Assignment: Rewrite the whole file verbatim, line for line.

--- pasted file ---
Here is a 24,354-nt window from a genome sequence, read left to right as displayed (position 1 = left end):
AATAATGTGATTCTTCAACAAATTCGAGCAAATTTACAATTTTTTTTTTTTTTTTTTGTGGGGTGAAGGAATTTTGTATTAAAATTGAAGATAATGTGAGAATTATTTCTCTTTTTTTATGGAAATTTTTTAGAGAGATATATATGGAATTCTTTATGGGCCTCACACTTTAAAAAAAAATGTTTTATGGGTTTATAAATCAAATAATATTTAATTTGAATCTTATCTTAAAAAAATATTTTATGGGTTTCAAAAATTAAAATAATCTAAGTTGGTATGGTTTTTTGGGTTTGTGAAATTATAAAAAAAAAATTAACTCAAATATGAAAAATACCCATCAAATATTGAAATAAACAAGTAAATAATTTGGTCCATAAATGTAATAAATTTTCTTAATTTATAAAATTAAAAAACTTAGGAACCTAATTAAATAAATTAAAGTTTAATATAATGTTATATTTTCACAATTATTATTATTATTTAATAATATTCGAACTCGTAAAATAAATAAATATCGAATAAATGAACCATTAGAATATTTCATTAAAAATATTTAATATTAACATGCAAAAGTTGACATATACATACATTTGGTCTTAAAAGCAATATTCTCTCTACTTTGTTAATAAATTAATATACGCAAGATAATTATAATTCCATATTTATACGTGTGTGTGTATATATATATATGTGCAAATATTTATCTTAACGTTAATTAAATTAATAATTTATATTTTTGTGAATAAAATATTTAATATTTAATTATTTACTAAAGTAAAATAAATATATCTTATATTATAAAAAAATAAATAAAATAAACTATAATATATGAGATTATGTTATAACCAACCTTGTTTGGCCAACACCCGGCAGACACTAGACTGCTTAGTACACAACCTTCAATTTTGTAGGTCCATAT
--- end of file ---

Here is a 24,354-nt window from a genome sequence, read left to right as displayed (position 1 = left end):
AATAATGTGATTCTTCAACAAATTCGAGCAAATTTACAATTTTTTTTTTTTTTTTTTGTGGGGTGAAGGAATTTTGTATTAAAATTGAAGATAATGTGAGAATTATTTCTCTTTTTTTATGGAAATTTTTTAGAGAGATATATATGGAATTCTTTATGGGCCTCACACTTTAAAAAAAAATGTTTTATGGGTTTATAAATCAAATAATATTTAATTTGAATCTTATCTTAAAAAAATATTTTATGGGTTTCAAAAATTAAAATAATCTAAGTTGGTATGGTTTTTTGGGTTTGTGAAATTATAAAAAAAAAATTAACTCAAATATGAAAAATACCCATCAAATATTGAAATAAACAAGTAAATAATTTGGTCCATAAATGTAATAAATTTTCTTAATTTATAAAATTAAAAAACTTAGGAACCTAATTAAATAAATTAAAGTTTAATATAATGTTATATTTTCACAATTATTATTATTATTTAATAATATTCGAACTCGTAAAATAAATAAATATCGAATAAATGAACCATTAGAATATTTCATTAAAAATATTTAATATTAACATGCAAAAGTTGACATATACATACATTTGGTCTTAAAAGCAATATTCTCTCTACTTTGTTAATAAATTAATATACGCAAGATAATTATAATTCCATATTTATACGTGTGTGTGTATATATATATATGTGCAAATATTTATCTTAACGTTAATTAAATTAATAATTTATATTTTTGTGAATAAAATATTTAATATTTAATTATTTACTAAAGTAAAATAAATATATCTTATATTATAAAAAAATAAATAAAATAAACTATAATATATGAGATTATGTTATAACCAACCTTGTTTGGCCAACACCCGGCAGACACTAGACTGCTTAGTACACAACCTTCAATTTTGTAGGTCCATAT